The only stumble on the album is track seven’s “It’s all in your mind,” which is interesting and painted with creepy space sounds, but not as engaging as the rest of the album.

Beck once again turns in an album that stretches his musical points of reference and creates a work distinctly his. He is an artist above all. As far as I’m concerned, if you don’t like Beck, we can’t even be friends.

Beck has been streaming this album on his website with a song added each week up to the release date.

36 thoughts on “Beck’s Sea Change”

  1. “As far as I’m concerned, if you don’t like Beck, we can’t even be friends.”

    amen, brother!

    if you haven’t already, do yourself a favor and find a bootleg of one of the recent solo acoustic shows. you will not be disappointed.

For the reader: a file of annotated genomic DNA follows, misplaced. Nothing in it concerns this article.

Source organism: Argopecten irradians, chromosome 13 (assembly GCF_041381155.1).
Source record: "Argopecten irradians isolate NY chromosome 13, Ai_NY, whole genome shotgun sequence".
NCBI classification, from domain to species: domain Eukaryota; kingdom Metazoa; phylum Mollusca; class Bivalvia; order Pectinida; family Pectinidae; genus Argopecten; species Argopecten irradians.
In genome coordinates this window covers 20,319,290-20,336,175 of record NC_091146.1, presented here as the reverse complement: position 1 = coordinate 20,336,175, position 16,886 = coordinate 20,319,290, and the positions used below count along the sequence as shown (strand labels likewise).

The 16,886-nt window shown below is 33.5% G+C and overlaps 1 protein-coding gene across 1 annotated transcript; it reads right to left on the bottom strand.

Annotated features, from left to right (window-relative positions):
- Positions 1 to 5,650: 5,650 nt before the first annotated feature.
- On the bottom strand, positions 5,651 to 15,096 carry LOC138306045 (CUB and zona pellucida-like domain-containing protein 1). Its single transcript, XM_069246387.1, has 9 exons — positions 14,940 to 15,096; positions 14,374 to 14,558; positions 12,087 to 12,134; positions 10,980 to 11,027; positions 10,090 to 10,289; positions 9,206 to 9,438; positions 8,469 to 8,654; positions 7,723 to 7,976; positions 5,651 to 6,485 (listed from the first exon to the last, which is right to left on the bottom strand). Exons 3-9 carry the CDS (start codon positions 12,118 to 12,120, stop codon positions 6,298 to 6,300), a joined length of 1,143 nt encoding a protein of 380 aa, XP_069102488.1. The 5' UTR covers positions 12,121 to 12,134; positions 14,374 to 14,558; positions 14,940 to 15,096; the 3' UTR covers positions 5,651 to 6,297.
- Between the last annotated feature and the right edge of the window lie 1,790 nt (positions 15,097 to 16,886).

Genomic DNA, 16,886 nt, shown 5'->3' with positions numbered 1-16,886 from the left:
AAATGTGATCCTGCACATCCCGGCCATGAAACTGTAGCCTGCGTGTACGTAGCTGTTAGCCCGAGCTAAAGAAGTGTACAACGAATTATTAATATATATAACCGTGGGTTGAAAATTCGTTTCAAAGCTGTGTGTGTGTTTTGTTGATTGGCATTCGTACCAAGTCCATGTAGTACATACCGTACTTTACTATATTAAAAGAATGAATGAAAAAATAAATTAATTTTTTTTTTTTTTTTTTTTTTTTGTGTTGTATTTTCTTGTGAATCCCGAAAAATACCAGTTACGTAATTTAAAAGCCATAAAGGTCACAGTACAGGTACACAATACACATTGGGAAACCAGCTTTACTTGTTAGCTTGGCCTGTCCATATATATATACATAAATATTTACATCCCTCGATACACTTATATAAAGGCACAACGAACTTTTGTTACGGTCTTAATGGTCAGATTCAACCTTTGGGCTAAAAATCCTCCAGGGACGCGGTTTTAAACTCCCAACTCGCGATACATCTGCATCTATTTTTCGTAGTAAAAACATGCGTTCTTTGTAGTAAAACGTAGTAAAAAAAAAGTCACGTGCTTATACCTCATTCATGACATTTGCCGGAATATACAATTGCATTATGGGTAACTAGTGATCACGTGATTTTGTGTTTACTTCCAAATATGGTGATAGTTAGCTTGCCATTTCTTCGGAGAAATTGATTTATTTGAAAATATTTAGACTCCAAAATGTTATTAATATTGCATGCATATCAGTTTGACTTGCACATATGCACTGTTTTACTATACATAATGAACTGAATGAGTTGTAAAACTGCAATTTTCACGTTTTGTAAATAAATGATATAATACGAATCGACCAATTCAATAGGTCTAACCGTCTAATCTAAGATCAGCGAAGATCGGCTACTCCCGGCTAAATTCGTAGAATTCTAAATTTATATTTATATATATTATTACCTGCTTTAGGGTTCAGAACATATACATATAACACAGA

2. I’ve been listeing to the stream for the last week or so. I’m definitely more of a Midnite Vultures kind of guy (that’s my favorite Beck album to date), but since getting into the sound (and joining an band), I’m much more receptive to the sound of Sea Changes. I think it’s got a wonderful progression throughout the album. I’m picking it up tomorrow.

    Oh, and props to Beck for the whole streaming arrangement. I read more in the NYTimes today about the Big Five and their problems with electronic distribution, and it just made me appreciate those who just want their fans to get the effing music.

  3. We’ll see how streaming plays a role in sales of this album. i firmly believe that if the msuic is good, it will sell regardless of (and often thanks to) file sharing and streaming.

  4. I just finished listening for the second time – starting the third. Having been listening to the stream, it’s a real object lesson in the sound loss in compressed formats. The detail and background on the recording are just gorgeous.